Saturday’s World Cup quarter-final between Italy and the Netherlands marks an incredible accomplishment for both sides. The Azzurre have only once reached this stage before – back in 1991 – while their orange-clad opponents have never before got past the round of 16, meaning the two teams are already making a major impact this summer.
“We really believe this side has allowed the women’s game to break new ground back home,” said Italy head coach Milena Bertolini after her side eliminated China in their last outing. “We can see that from the viewing figures, what we see in the press and from the messages we receive from back home. I know cultural changes take a lot of time, but this team are able to break down some of those prejudices and they are enacting change and that’s their mission.”
Indeed it is, but Bertolini will also have her players fully focused on the task at hand, proving in the aforementioned victory over China that they are one of the tournaments most tactically aware teams. Earlier matches had seen Italy use a 4-3-1-2 formation, but the coach switched that in the last 16, dropping Aurora Galli in favour of Valentina Bergamaschi and opting for a 4-2-3-1 framework from the outset.
That system gave the Azzurre a numerical advantage in midfield against China’s 4-4-2 setup, which they exploited via a direct, long ball approach. While often losing the initial aerial duel, Italy had four players against just three opponents, repeatedly dominating the second phase of play and suddenly they were in possession high up the field against a back line which struggled to contain them.
Furthermore, whenever they lost the ball, Italy displayed a previously unforeseen tenacity in their pressing game. When China looked to recycle possession of the ball by playing horizontal passes, the Azzurre did not give their opponents time to rest, triggering their press early and often with their front four immediately hounding China’s central defenders and deep-lying midfielders.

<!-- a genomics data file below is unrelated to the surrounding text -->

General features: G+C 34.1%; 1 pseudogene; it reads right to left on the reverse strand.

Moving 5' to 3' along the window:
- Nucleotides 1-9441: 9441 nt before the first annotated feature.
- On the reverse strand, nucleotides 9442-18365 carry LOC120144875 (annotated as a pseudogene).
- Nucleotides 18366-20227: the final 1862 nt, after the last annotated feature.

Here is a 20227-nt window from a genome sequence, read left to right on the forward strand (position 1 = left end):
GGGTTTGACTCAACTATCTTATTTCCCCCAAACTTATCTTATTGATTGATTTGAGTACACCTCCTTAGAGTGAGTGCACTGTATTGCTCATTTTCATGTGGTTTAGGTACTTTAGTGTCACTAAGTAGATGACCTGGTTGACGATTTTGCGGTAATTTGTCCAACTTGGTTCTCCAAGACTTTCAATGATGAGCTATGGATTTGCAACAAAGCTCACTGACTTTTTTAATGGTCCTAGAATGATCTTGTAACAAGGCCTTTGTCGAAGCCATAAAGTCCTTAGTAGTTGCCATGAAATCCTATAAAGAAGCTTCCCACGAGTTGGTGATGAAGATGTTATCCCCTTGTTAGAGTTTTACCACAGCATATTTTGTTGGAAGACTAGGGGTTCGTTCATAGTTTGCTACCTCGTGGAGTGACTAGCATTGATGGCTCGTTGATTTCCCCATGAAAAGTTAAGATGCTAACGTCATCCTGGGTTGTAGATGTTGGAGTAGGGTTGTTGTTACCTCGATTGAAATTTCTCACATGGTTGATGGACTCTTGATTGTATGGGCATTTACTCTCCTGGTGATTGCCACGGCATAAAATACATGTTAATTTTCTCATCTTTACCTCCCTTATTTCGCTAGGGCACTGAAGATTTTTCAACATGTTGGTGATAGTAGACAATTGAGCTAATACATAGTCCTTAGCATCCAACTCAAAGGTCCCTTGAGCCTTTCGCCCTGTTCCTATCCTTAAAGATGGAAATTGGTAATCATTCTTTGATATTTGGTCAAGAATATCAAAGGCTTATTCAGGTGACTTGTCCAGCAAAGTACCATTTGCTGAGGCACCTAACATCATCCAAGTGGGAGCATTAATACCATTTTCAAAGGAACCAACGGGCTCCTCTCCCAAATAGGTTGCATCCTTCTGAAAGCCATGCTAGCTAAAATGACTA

The impact that had on the rhythm of the game cannot be underestimated, and it is something the Netherlands must be fully aware of as they head into Saturday’s encounter in Valenciennes. The Oranje have alternated between 4-2-3-1 and 4-3-3 throughout the tournament, often switching during a match to disrupt their opponents.
They have also repeatedly been seeking to overload the wide areas of the field and attack down the wings, their counter attacking play some of the best at the tournament so far. However, they were extremely fortunate last time out against Japan, a game where it looked like the Netherlands’ players had seriously under-estimated the technical quality of their opponents.
A repeat of that against Italy could prove far more costly, but this is one quarter final clash that should be especially tight. No country in the last eight has attempted fewer shots in the four games to date than Italy’s tally of 46, but the next lowest is the Netherlands with 47, figures that serve to underline just how difficult this game is to predict.